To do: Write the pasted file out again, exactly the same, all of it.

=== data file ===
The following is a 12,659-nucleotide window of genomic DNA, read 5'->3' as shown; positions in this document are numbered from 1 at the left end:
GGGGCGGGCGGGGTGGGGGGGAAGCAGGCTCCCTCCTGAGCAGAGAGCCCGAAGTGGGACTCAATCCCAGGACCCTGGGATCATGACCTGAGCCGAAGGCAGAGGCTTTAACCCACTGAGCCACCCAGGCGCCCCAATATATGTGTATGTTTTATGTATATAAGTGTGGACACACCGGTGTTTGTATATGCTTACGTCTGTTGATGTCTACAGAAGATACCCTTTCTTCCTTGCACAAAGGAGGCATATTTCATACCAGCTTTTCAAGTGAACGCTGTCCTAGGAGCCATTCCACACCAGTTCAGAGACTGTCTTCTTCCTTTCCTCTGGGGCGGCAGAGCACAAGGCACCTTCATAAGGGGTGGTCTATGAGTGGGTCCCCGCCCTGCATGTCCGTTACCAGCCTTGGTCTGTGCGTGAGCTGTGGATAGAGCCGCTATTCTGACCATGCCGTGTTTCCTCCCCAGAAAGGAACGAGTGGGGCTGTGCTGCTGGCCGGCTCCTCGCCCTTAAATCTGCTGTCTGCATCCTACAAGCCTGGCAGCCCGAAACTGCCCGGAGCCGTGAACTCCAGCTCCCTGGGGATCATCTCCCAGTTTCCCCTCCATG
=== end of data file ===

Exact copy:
The following is a 12,659-nucleotide window of genomic DNA, read 5'->3' as shown; positions in this document are numbered from 1 at the left end:
GGGGCGGGCGGGGTGGGGGGGAAGCAGGCTCCCTCCTGAGCAGAGAGCCCGAAGTGGGACTCAATCCCAGGACCCTGGGATCATGACCTGAGCCGAAGGCAGAGGCTTTAACCCACTGAGCCACCCAGGCGCCCCAATATATGTGTATGTTTTATGTATATAAGTGTGGACACACCGGTGTTTGTATATGCTTACGTCTGTTGATGTCTACAGAAGATACCCTTTCTTCCTTGCACAAAGGAGGCATATTTCATACCAGCTTTTCAAGTGAACGCTGTCCTAGGAGCCATTCCACACCAGTTCAGAGACTGTCTTCTTCCTTTCCTCTGGGGCGGCAGAGCACAAGGCACCTTCATAAGGGGTGGTCTATGAGTGGGTCCCCGCCCTGCATGTCCGTTACCAGCCTTGGTCTGTGCGTGAGCTGTGGATAGAGCCGCTATTCTGACCATGCCGTGTTTCCTCCCCAGAAAGGAACGAGTGGGGCTGTGCTGCTGGCCGGCTCCTCGCCCTTAAATCTGCTGTCTGCATCCTACAAGCCTGGCAGCCCGAAACTGCCCGGAGCCGTGAACTCCAGCTCCCTGGGGATCATCTCCCAGTTTCCCCTCCATG